Last June,  the town of Boone unveiled a life-sized statue to honor Doc Watson.  It sits on the corner of Depot Street at King Street, the very place Doc Watson used to sing.

Doc Watson and his statue


In the days of singing on the porch, Doc Watson called me Carolyn and he teased me about the time I whispered (far too loudly as children are prone to do) "Mom, he is blind."  When my mother shushed me, Doc Watson said, "Honey, that's all right.  I already knew I am blind."

I'm sure Doc Watson never remembered my name.  He never knew how much his music means to me still.  I'm fairly certain he did remember the evening songfests at Janie's house.  Maybe he even remembered a little girl who so enthusiastically sang along and clapped to his music so long ago.


The following words were written by Doc Watson and his wife Rosa Lee in the song "Your Long Journey"

God's given us years of happiness here
Now we must part
And as the angels come and call for you
The pains of grief tug at my heart

Oh my darling...
My heart breaks as you take your long journey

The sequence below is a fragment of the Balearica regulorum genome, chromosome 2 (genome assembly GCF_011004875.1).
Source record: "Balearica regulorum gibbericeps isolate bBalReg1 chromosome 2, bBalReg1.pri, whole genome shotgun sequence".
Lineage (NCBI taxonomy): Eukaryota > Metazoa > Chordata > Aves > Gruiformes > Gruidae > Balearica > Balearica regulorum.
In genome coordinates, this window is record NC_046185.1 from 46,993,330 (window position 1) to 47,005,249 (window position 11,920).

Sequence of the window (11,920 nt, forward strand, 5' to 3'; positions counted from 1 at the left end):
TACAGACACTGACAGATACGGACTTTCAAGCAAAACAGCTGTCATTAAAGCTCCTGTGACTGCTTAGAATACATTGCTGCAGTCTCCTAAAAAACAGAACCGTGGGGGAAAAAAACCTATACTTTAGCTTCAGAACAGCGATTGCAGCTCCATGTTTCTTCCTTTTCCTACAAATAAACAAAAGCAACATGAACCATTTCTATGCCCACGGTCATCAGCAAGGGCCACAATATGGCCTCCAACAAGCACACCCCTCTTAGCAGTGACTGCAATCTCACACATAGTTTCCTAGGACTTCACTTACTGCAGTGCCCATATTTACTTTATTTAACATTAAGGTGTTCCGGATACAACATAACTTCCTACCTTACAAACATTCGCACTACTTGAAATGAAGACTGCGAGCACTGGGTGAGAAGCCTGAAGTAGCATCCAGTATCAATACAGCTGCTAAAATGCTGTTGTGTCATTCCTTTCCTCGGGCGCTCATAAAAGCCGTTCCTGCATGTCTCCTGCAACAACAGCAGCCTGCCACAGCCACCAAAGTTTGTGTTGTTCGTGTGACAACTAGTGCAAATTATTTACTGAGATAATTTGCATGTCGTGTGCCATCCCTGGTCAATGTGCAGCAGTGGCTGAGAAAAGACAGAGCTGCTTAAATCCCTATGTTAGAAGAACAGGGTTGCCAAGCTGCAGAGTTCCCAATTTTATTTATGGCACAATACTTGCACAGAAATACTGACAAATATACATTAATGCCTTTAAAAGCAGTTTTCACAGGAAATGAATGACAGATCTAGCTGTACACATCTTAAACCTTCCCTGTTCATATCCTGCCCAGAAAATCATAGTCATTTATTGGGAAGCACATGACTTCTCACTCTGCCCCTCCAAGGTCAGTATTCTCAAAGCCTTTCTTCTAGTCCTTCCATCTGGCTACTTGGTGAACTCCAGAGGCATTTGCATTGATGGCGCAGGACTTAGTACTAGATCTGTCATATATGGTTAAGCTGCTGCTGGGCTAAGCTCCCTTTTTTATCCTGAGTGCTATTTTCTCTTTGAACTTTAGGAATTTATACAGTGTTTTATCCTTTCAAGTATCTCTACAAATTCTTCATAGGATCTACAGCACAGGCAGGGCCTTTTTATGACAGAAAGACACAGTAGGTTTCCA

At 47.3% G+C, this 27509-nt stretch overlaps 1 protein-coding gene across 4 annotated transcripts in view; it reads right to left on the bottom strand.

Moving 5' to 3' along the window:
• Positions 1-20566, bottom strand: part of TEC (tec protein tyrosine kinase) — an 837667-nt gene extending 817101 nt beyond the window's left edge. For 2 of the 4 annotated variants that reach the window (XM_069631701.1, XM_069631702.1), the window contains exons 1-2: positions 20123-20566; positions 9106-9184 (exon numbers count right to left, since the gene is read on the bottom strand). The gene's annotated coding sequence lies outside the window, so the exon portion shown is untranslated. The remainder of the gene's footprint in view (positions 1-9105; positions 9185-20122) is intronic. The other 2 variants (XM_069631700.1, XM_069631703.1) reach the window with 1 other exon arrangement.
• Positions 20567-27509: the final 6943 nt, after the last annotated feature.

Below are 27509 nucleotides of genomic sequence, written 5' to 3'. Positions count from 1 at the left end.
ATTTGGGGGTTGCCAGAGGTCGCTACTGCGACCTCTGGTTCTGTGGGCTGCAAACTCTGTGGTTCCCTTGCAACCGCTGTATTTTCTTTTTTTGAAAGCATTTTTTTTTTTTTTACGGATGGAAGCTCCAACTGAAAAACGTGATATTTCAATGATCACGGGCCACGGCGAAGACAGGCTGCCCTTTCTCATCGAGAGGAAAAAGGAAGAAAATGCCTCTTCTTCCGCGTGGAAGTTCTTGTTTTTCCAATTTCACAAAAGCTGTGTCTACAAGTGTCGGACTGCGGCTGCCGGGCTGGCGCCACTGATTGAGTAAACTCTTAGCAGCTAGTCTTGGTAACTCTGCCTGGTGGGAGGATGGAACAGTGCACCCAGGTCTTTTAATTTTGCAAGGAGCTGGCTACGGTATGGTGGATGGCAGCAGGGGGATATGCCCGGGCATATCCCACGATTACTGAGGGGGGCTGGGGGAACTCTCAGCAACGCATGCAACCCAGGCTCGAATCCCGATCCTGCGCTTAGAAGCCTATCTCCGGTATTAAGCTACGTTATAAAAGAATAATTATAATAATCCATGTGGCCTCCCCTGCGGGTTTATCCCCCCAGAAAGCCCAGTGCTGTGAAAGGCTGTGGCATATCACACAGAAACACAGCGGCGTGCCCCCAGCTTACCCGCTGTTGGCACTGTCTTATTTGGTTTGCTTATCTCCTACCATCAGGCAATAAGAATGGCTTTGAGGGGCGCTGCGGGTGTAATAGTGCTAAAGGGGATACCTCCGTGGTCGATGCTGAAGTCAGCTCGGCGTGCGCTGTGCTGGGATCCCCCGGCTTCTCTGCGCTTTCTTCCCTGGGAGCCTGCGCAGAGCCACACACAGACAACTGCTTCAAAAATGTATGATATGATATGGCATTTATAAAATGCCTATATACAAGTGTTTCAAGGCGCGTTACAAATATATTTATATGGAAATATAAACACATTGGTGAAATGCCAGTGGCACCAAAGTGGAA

Thank you for the music, Doc Watson.  You will be missed by many.  Godspeed on your journey to your new gig.

17 comments:

George said...

What a wonderful tribute to Doc Watson and the memories you have of him. I only got to know his music through radio and recordings, but I'll miss him as well.

Ms. A said...

How wonderful to have personal memories of a legend! Isn't it great that the music will live on!

dAwN said...

Wonderful story. It would be great if you could share your story on a Website about him? There might be a memorial website.

anyway...great memories!

Carolina Linthead said...

Oh, you made me cry! Our cousin worked for a number of years at a restaurant in Boone to which Doc was a frequent visitor. She knows well the beauty of the man, and just how much more we lost than "merely" a legendary guitar picker. Godspeed...and man, oh man, I can't wait to hear that heavenly band play on the great front porch that is waiting for us! Oh, and I don't think there'll be any skeeters to vex us up yonder, Carolyn. ((hugs)) Also, thank you for your very special comment on my blog. I agree completely, and I am so very glad you posted! We are probably kin, you know :-)

KB said...

An absolutely wonderful story, especially the part about whispering too loudly that he was blind. I loved his response!

What memories.

Cheryl said...

What a beautiful and touching story.
Your memories will last your lifetime and beyond.